Kano State, Nigeria - I met Zainab Baubau, a 32-year-old fistula survivor, 19 years after the death of her son, an infant she lost during childbirth and developed an obstetric fistula.
At the age of 12, she was in labour for 48 hours, and while she waited eagerly to hear the cry of her baby, instead she heard herself crying for help. “I had prolonged obstructed labour, struggled with eclampsia, was unconscious for two weeks at the hospital and only survived to hear the sad news of my still birth and this illness.” She went on to say she felt alone because the life she knew was no longer hers.
Fistula is a condition that affects at least two millions of women worldwide, but most prevalent in developing countries. It is a childbirth complication caused by obstructed labour. It occurs when the tissues between the woman’s vagina and her pubic bone are damaged by continuous pressure from the infant’s neck trapped in the birth canal. The damaged tissue later falls off resulting in a hole through which the woman continuously leaks urine or faeces or both.
In Nigeria, an estimated 400,000 to 800,000 women are currently living with fistula and approximately 20,000 new cases occur each year. As part of the global Campaign to End Fistula, UNFPA in 2005 launched the “Fistula Fortnight” in Nigeria. It was a ground-breaking initiative that was aimed at expanding treatment options for the women and girls suffering from the condition. The initiative also supported the implementation of facility and community-based interventions to facilitate prevention of fistula and mobilize indigent women and girls to access free treatment and rehabilitation.
UNFPA has registered remarkable success in the focus areas of its fistula programming in Nigeria. It has supported free surgical repairs for Zainab and more than 6,000 women and girls living with fistula by 2016, achieving an average of 97 per cent successful repair rates to date. A total of 52 doctors and 94 nurses were trained to repair both simple and complex fistulae. In addition, comprehensive surgical equipment, including fistula repair kits, were procured and supplied to nine General Hospitals and three National Obstetric Fistula Centers throughout the country to support routine provision of fistula repair surgery. A total of more than 460 community educators and mobilizers – both women and men – were trained to provide counseling services to women living with fistula and their spouses. In addition, 40 social workers were trained to support women by providing necessary pre-and post-operative psychosocial counselling services to clients in the treatment and rehabilitation centres.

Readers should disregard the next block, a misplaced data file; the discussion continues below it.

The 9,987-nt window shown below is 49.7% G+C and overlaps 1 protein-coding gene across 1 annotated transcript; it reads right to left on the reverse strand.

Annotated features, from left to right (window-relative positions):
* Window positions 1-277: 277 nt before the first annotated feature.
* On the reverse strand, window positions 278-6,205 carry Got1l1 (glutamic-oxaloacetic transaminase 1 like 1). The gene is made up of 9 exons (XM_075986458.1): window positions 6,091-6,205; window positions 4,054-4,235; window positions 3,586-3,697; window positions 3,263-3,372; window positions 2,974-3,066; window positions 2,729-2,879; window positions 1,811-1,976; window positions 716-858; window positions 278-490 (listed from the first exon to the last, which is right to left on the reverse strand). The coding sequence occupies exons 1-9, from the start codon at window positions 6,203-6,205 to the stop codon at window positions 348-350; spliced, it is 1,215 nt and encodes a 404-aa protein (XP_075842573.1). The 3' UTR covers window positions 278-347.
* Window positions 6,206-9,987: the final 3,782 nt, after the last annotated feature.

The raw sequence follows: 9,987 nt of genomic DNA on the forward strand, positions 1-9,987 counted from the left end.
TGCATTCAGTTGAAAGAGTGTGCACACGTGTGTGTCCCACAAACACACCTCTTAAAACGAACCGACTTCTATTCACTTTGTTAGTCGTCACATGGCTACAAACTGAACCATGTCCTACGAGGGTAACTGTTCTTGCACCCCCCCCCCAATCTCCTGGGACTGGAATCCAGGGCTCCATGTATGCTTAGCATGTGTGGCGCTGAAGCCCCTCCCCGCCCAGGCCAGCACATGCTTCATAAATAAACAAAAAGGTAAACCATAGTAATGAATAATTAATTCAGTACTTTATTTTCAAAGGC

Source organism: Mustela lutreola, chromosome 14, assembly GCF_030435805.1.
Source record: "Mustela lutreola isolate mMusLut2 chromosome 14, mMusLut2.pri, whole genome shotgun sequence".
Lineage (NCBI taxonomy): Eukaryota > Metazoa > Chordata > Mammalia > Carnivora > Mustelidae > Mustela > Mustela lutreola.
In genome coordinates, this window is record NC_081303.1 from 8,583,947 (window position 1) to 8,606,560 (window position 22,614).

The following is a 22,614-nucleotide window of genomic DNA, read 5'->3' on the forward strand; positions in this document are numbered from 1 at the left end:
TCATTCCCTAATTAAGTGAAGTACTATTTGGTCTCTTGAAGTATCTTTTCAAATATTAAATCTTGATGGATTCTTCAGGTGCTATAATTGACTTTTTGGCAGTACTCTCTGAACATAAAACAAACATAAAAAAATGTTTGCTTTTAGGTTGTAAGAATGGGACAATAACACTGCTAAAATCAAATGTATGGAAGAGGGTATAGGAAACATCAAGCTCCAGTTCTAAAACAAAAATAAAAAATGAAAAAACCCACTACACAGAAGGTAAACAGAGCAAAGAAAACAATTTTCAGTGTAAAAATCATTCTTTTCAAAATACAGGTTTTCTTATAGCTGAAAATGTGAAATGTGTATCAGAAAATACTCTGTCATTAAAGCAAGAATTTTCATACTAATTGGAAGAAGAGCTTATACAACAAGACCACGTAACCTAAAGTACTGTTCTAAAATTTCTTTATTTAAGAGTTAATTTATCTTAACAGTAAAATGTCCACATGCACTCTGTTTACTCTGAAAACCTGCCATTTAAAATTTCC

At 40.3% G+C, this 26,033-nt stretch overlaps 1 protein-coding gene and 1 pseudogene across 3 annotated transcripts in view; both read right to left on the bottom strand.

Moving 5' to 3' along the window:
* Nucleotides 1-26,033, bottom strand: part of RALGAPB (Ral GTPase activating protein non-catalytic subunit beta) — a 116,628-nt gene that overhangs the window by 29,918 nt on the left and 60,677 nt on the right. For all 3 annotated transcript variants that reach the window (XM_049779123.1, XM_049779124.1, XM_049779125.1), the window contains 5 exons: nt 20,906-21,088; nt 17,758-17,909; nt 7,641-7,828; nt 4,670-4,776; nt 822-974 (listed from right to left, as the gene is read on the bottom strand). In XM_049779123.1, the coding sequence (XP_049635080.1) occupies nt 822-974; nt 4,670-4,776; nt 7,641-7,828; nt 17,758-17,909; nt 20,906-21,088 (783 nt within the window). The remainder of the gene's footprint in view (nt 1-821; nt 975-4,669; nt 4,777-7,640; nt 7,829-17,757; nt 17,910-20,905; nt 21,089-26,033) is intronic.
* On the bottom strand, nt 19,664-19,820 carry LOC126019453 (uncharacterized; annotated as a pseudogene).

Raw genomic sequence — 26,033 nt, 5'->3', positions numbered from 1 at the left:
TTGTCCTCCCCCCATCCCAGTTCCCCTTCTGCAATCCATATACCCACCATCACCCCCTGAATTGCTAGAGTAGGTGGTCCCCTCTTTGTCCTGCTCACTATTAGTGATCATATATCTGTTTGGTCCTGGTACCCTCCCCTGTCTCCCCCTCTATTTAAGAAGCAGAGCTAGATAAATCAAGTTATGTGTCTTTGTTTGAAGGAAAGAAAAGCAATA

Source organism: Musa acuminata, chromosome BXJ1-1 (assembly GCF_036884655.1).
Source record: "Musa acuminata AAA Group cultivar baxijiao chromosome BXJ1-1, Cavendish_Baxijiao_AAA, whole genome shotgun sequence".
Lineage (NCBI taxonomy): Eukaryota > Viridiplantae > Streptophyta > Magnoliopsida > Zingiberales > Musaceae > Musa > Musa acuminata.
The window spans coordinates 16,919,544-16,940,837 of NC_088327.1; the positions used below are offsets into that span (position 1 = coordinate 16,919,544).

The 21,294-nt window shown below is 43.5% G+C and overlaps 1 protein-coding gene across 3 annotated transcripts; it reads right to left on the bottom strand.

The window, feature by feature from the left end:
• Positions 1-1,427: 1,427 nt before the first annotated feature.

Hauwal Mohammed, a 35-year-old fistula survivor, also took part in UNFPA vocational skills acquisition and empowerment programme. At age 16, she was forced to drop out of school to marry a suitor. She lived with the condition for ten years after several failed attempt of surgical repair. She felt unworthy because everything she touched was considered dirt. “If I touch a plate they will discard it. I cried a lot,” she said. After the successful surgery, Hauwal was empowered to become economically independent and is now a proud tailor running her business. Hauwal is not the only one.
UNFPA has supported the economic rehabilitation of more than 350 successfully operated fistula survivors in addition to the social reintegration of more than 400 survivors with fistula deemed inoperable, through skills acquisition training sessions and provision of start-up kits.
Fistula is preventable, and can be avoided by delaying the age of first pregnancy; ensuring skilled birth attendance at all births and providing timely access to obstetric care for all women who develop complications during delivery. UNFPA will not stop until fistula is history in Nigeria.
- Lolade Johnson
The story was fist published on UNFPA Nigeria website.